Health minister Dan Poulter has rejected warnings from a leading think tank that the NHS could experience a funding crisis before the 2015 general election.
The junior health minister dismissed the conclusion of last week’s Nuffield Trust report, Into the Red, saying think tanks had been mistaken about similar issues in the past.
Dr Poulter told HSJ: “I don’t [agree with the Nuffield Trust report], no.”
He added the Nuffield Trust had “from time to time” come out with reports that had been proven wrong.
- NHS finances ‘at tipping point’, Nuffield Trust warns
- Economist suggests health and care require tax increase
- NHS England faces ‘most difficult budget year’
He continued: “I am sure that we are in a very robust place for healthcare in terms of future funding and that is something that we should be pleased with rather than trying to look for a crisis which has not materialised. I have no reason to suspect that there is anything to worry about given our evidence and track record on frontline care.
“We have a good track record of the NHS delivering efficiency savings. That is something that I am confident will continue.”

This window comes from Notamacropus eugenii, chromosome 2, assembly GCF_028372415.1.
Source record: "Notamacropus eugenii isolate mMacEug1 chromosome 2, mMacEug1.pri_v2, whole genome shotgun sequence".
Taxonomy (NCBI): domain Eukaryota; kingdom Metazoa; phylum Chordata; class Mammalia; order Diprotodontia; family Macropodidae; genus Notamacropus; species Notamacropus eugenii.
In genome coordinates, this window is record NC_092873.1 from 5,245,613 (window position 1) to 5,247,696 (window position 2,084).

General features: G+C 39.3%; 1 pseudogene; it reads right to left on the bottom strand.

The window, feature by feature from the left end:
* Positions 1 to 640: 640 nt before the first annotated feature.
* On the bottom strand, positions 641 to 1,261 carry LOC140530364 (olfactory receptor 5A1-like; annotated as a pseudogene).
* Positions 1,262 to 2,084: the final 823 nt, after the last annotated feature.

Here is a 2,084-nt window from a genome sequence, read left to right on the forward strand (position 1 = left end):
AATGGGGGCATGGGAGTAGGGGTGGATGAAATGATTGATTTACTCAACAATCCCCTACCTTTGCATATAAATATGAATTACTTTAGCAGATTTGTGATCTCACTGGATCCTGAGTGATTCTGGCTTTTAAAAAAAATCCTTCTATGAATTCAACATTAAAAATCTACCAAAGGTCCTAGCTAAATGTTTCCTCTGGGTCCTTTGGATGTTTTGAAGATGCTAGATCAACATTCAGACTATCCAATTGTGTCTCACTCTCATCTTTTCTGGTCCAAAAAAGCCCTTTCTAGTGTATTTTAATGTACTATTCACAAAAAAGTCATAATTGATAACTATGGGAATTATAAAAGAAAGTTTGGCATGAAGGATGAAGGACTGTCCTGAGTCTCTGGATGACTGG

The Nuffield Trust report had concluded the NHS was “poorly placed to deal with continuing austerity and could experience a funding crisis before the 2015 general election”.
It said the NHS provider sector was at least £100m in the red in 2013-14 with 66 trusts finishing the year in deficit, compared with a £383m surplus in the previous financial year and 45 trusts posting deficits.
Dr Poulter was speaking to HSJ from the Local Government Association annual conference, where he addressed delegates on new plans for a major extension of personalised budgets across health and care.
Five million people could have combined personal health and care budgets by 2018, according to NHS England chief executive Simon Stevens. Pilots are to begin in April 2015.
Dr Poulter said the principle of personalised budgets had worked well in social care and offered “many extended benefits” for patients, especially those with long term conditions.
He said NHS England would “not be micromanaged” but progress would need to be made in an “evolutionary way… looking at individual people’s needs and desires”.
Dr Poulter presented a LGA session alongside Ronald Duncan, chair of cloudBuy, a company that provides online services to help holders of personalised social care budgets buy their care.
Mr Duncan said providing 5 million personal health and care budgets would be “technically quite doable”.
“If the NHS was going to do 5 million personal budgets on its own, it would struggle to get all the providers signed up around the country. But joined up with the local authorities, it suddenly becomes quite an achievable number,” he said.
“Pooling money between health and local authorities [via the better care fund] makes it a lot easier.”